bare68k allows you to write m68k system emulators in Python 2 or 3. It consists of a CPU emulation for 68000/68020/68EC020 provided by the Musashi engine written in native C. A memory map with RAM, ROM, special function is added and you can start the CPU emulation of your system. You can intercept the running code with a trap mechanism and use powerful diagnose functions,

written by Christian Vogelgsang <>

under the GNU Public License V2


  • all emulation code written in C for fast speed
  • runs on Python 2.7 and Python 3.5
  • emulates CPU 68000, 68020, and 68EC020
  • use a 24 or 32 bit memory map
  • define memory regions for RAM and ROM with page granularity (64k)
  • special memory regions that call your code for each read/write operation
  • intercept m68k code by placing ALINE-opcode based traps to call your code
  • event-based CPU emulation frontend does always return to Python first
  • provide Python handlers for all CPU emulation events
    • RESET opcode
    • ALINE trap opcode
    • invalid memory access (e.g. write in ROM region)
    • out of memory bounds (e.g. read above memory map)
    • control interrupt acknowledgement
    • watch and break points
    • custom timers based on CPU cycles
  • extensive diagnose functions
    • instruction trace
    • memory access for both CPU and Python API
    • register dump
    • memory labels to mark memory regions with arbitrary Python data
    • all bare68k components use Python logging
  • rich API to configure memory and CPU state
  • store/restore CPU context


  • use pip:

    $ pip install bare68k
  • use github repository:

    $ python install
  • use dev setup:

    $ python develop --user

Quick Start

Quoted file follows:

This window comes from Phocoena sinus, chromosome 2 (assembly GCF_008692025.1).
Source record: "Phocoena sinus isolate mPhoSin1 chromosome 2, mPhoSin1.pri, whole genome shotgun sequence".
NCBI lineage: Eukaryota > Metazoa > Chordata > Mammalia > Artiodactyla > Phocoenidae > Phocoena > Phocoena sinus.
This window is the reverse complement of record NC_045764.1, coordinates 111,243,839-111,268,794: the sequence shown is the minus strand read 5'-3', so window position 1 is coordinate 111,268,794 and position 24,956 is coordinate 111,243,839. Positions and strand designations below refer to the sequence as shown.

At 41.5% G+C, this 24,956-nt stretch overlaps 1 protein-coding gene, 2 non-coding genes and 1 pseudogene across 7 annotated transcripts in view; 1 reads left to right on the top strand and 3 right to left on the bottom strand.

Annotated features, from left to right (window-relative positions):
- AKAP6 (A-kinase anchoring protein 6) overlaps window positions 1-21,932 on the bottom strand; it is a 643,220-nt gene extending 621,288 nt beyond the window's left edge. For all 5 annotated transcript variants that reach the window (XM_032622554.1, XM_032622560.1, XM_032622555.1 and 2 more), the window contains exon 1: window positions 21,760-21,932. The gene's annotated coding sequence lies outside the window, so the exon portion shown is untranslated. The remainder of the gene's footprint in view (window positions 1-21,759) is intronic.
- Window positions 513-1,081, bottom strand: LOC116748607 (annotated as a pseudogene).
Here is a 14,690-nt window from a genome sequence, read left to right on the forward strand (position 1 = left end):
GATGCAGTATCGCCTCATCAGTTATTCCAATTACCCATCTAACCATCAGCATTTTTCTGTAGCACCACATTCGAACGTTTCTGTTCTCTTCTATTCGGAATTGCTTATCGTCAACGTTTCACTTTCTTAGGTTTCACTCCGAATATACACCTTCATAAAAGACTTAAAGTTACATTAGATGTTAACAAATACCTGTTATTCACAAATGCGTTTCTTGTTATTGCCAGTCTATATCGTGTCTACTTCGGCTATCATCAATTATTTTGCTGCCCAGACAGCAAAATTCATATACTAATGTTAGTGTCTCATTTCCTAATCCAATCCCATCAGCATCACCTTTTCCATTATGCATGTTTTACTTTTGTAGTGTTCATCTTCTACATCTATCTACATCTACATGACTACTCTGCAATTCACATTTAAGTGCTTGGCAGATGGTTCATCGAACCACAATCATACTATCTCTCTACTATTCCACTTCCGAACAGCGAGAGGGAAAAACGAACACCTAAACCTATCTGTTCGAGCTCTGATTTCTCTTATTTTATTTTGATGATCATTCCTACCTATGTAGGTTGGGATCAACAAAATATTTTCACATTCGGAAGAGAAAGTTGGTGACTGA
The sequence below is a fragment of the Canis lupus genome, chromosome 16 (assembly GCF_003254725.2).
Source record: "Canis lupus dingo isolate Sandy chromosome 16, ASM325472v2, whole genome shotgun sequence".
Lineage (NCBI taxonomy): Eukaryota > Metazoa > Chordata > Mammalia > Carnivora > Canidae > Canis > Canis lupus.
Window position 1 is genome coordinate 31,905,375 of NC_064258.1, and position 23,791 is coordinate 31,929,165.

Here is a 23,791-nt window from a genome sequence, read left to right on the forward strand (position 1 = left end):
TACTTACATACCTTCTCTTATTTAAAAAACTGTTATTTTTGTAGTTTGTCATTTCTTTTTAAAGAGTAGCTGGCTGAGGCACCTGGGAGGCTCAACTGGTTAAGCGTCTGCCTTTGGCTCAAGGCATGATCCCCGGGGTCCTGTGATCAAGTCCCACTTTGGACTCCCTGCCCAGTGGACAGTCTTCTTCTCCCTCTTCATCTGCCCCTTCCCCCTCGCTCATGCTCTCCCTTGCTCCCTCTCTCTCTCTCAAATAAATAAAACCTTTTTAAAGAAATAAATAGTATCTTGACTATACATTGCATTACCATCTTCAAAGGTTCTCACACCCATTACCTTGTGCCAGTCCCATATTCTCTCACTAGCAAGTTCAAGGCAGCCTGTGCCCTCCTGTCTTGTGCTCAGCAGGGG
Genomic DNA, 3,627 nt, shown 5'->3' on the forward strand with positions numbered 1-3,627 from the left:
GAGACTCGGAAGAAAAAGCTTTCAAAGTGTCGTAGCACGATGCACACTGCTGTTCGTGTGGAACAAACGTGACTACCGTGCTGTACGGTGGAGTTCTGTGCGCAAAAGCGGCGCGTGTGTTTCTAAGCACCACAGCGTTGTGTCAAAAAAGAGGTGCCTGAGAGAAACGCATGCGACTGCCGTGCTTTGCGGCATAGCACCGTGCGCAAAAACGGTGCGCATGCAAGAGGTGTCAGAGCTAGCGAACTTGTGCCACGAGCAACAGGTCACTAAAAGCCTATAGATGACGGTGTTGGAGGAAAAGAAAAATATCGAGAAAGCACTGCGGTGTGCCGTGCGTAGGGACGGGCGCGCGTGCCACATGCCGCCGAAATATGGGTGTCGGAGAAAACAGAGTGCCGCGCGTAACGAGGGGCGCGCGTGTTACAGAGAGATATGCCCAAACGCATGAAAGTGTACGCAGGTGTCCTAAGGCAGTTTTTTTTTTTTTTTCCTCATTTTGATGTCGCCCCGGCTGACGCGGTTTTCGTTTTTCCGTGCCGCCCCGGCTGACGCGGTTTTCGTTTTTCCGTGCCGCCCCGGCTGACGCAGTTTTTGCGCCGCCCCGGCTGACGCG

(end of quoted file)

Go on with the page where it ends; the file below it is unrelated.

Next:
Here is a small code to see bare68k in action:

from bare68k import *
from bare68k.consts import *

# configure logging

# configure CPU: emulate a classic m68k
cpu_cfg = CPUConfig(M68K_CPU_TYPE_68000)

# now define the memory layout of the system
mem_cfg = MemoryConfig()
# let's create a RAM page (64k) starting at address 0
mem_cfg.add_ram_range(0, 1)
# let's create a ROM page (64k) starting at address 0x20000
mem_cfg.add_rom_range(2, 1)

# use a default run configuration (no debugging enabled)
run_cfg = RunConfig()

# combine everythin into a Runtime instance for your system
rt = Runtime(cpu_cfg, mem_cfg, run_cfg)

# fill in some code
mem = rt.get_mem()
mem.w16(PROG_BASE, 0x23c0) # move.l d0,<32b_addr>
mem.w32(PROG_BASE+2, 0)
mem.w16(PROG_BASE+6, 0x4e70) # reset

# setup CPU
cpu = rt.get_cpu()
cpu.w_reg(M68K_REG_D0, 0x42)

# reset your virtual CPU to start at PROG_BASE and setup initial stack
rt.reset(PROG_BASE, STACK)

# now run the CPU emulation until an event occurrs
# here the RESET opcode is the event we are waiting for

# read back some memory
val = mem.r32(0)
assert val == 0x42

# finally shutdown runtime if its no longer used
# and free resources like the allocated RAM, ROM memory

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